The Post-war reconstruction period in Reims was the opportunity provided to the Foyer Remois to erect the Chemin Vert garden city. This construction company was established in 1912.
Behind the project, Georges CHARBONNEAUX, the son and the brother of glassworks owners, himself a distiller, was intent on supplying decent and low rent housing to large families. He found his model in Bournville (England).
As early as 1918, the Chemin Vert garden city became a great reconstruction project, part of George FORD’s master plan. By regaining payments of war damages granted to owners of destroyed homes, the project, conceived before 1914, took an unexpected scale. More than 600 houses were consequently built. The garden city was based on single family houses with a garden and included community services: an administrative and cultural centre, a House of Childhood, whose purpose was the prevention of childhood illnesses and the promotion of births, a nursery with infant health care, a kindergarten, a school, youth clubs and a church.
Jean-Marcel AUBURTIN, the architect in charge, drew inspiration from the architecture found in Alsace with hipped roofs for the houses. He organised them in terraces of six, eight or ten dwellings, ranging from 390 to 700 square feet. His ethos derived from hygienist considerations: air, light and sun in a rewarding environment for the houses and community buildings alike, with a particular reference to the church building.
The ultimate in the garden city, the church was built between February 1923 and June 1924, thanks to 250 generous donators who responded to a subscription open to Reims’ dignitaries. Artists also financially supported this philanthropic enterprise. But Georges CHARBONNEAUX donated the largest part out of his own pocket.
Located in the garden city’s entrance centre-line, the church seems to be spiritually linked to Notre-Dame Cathedral, seen at a distance in a direct perspective. The building embodied the founder’s social catholic values.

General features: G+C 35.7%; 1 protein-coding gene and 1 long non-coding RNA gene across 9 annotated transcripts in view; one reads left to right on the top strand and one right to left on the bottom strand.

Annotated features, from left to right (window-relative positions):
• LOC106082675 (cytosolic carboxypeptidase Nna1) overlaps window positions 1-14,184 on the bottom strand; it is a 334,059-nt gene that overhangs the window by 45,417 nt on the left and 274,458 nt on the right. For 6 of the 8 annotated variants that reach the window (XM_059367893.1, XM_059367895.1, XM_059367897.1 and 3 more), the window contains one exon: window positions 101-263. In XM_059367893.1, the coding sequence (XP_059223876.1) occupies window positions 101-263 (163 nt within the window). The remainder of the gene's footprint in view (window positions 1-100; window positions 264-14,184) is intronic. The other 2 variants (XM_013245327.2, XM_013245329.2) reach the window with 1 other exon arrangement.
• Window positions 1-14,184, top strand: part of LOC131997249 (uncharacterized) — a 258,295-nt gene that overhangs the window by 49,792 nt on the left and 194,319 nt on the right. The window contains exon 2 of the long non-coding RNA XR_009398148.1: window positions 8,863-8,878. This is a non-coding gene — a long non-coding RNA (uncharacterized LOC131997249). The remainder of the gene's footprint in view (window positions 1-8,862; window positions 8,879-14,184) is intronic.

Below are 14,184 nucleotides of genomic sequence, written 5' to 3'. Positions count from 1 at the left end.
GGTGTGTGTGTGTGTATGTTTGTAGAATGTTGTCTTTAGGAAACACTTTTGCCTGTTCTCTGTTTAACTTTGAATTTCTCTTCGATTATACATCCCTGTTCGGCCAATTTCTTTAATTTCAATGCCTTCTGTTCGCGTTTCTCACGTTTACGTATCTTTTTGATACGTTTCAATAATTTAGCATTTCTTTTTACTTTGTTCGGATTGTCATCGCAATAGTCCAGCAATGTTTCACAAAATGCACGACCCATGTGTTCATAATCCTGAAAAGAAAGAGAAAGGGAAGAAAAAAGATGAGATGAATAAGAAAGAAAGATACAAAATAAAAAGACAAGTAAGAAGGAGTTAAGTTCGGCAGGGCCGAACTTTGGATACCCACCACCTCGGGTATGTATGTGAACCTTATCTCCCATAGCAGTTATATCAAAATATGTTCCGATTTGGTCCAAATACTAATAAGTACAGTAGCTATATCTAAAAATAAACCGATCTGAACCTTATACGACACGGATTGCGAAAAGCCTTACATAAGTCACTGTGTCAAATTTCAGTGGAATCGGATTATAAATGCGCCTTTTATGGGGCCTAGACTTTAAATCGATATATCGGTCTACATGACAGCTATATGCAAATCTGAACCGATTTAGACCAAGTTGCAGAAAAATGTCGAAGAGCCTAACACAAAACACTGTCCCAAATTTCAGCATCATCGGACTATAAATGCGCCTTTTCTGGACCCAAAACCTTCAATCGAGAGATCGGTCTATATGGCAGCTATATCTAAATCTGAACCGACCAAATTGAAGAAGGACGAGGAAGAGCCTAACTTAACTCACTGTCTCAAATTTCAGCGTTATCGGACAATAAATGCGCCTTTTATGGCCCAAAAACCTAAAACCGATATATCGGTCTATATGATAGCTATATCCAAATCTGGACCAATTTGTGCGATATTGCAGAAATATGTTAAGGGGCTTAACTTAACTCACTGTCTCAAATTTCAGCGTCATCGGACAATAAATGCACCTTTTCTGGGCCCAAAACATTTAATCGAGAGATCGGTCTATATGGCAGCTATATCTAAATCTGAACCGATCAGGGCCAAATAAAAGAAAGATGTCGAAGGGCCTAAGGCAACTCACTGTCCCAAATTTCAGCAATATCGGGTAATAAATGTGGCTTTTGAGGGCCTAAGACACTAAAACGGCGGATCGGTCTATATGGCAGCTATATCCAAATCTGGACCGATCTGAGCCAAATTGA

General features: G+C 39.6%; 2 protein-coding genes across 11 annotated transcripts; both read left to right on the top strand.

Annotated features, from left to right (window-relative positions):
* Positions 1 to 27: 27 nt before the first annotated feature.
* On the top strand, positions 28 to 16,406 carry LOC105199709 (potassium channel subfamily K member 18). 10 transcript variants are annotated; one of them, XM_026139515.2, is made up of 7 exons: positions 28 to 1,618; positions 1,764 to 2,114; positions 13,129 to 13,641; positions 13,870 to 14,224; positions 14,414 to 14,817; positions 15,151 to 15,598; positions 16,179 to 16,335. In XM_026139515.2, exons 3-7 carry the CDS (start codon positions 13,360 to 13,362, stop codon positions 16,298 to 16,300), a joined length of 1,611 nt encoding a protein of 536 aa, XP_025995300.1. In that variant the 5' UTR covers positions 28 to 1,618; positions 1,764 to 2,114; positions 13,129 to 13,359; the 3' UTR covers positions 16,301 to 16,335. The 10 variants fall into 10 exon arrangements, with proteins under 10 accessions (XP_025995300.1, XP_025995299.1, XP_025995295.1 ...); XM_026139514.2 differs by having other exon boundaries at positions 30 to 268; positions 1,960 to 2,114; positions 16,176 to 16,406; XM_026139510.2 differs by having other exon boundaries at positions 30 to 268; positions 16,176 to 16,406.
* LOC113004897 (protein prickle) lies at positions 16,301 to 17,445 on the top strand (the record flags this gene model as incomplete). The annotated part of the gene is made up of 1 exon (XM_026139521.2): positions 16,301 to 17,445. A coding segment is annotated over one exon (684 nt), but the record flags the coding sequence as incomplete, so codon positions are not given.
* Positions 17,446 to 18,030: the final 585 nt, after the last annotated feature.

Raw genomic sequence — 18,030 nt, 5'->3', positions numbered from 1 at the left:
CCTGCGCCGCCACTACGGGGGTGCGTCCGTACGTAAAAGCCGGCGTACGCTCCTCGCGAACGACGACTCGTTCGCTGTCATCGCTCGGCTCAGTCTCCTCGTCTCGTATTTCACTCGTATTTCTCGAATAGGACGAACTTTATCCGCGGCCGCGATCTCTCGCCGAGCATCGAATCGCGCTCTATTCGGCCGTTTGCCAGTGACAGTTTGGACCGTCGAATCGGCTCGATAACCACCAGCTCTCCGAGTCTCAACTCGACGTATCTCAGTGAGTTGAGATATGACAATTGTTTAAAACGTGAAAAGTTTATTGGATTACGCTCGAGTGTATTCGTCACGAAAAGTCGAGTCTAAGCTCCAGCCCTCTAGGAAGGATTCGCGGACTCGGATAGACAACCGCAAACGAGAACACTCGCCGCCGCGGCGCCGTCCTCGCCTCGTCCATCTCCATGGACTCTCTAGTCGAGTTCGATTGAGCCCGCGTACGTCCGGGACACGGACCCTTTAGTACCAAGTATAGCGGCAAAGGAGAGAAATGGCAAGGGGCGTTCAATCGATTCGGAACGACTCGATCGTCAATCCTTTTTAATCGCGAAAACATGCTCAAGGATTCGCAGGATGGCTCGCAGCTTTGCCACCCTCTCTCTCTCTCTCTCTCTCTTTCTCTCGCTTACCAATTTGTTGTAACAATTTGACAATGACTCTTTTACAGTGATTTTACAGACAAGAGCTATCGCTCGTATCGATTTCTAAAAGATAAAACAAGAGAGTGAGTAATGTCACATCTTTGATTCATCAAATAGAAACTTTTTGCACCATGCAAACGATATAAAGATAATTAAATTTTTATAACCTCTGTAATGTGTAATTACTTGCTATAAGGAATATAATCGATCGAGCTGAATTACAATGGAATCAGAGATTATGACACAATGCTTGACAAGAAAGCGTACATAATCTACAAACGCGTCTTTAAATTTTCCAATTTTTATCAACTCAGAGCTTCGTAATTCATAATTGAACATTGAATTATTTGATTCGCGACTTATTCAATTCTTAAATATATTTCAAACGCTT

Georges CHARBONNEAUX took advantage from the fact that the 1905 law separating the Churches and State fostered the construction of new churches. Hence, he had a free hand in creating an architecture and decoration matching his own conceptions.
His individual tastes in Fine Arts, his involvement in the cultural life of the city, his close relations with Paul JAMOT extended to his companionship with Parisians. Established in 1909, a community gathered graduates from the National School of Fine Arts around Catholic values. This enabled Georges CHARBONNEAUX to find answers to his creative desires in a period when new ideas were flourishing.
These Parisian Catholic artists of the Saint John Community lived according to the spirit of medieval art workshops made up of different guilds (painters, sculptors, stained glass makers, decorative artists).
The church fancied by George CHARBONNEAUX displayed a simple architectural exterior. Built in reinforced concrete, covered with a cement coating, its Greek cross plan gave it a stocky and sturdy look. One is reminded of Romanesque-Byzantine churches, derived from the OTTMARSHEIM church in Alsace. An octagon lantern caps the crossing of the transept. A weathervane in the shape of a cock perches upon the bell tower. The ground plan consists of two side-chapels with a central apse, a baptistery, a richly decorated interior, enhanced by the symbolist style and decorative arts. This setting is a unique creation in its uniformity, which marked twentieth century religious history in France.
Saint Nicaise church was inaugurated by Archbishop LUCON, June 8, 1924 and consecrated by Archbishop SUHARD in 1934, both at the head of the Diocese of Reims.
This church building was designated a historical monument on February 12, 2002 and it belongs to the FOYER REMOIS.